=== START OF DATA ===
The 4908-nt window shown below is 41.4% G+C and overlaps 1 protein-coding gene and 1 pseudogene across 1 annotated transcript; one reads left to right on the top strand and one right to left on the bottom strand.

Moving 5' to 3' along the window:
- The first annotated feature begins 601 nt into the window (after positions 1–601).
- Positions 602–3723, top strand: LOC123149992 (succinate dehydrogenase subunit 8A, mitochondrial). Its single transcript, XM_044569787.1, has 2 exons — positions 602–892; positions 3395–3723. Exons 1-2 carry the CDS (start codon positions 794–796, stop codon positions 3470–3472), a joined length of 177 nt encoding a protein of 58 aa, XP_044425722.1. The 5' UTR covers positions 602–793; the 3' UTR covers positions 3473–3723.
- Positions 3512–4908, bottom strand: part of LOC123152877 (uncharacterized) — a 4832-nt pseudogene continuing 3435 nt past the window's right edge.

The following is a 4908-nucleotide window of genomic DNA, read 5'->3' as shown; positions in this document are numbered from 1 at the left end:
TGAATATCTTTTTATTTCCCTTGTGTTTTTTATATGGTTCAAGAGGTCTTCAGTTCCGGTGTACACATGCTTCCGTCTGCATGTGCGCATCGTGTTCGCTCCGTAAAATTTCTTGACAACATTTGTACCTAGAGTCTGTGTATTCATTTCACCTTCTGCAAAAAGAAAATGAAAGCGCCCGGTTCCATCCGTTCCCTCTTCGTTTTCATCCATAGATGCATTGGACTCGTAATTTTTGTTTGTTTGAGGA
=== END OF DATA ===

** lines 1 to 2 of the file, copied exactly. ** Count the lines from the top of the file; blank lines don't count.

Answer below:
The 4908-nt window shown below is 41.4% G+C and overlaps 1 protein-coding gene and 1 pseudogene across 1 annotated transcript; one reads left to right on the top strand and one right to left on the bottom strand.

Moving 5' to 3' along the window: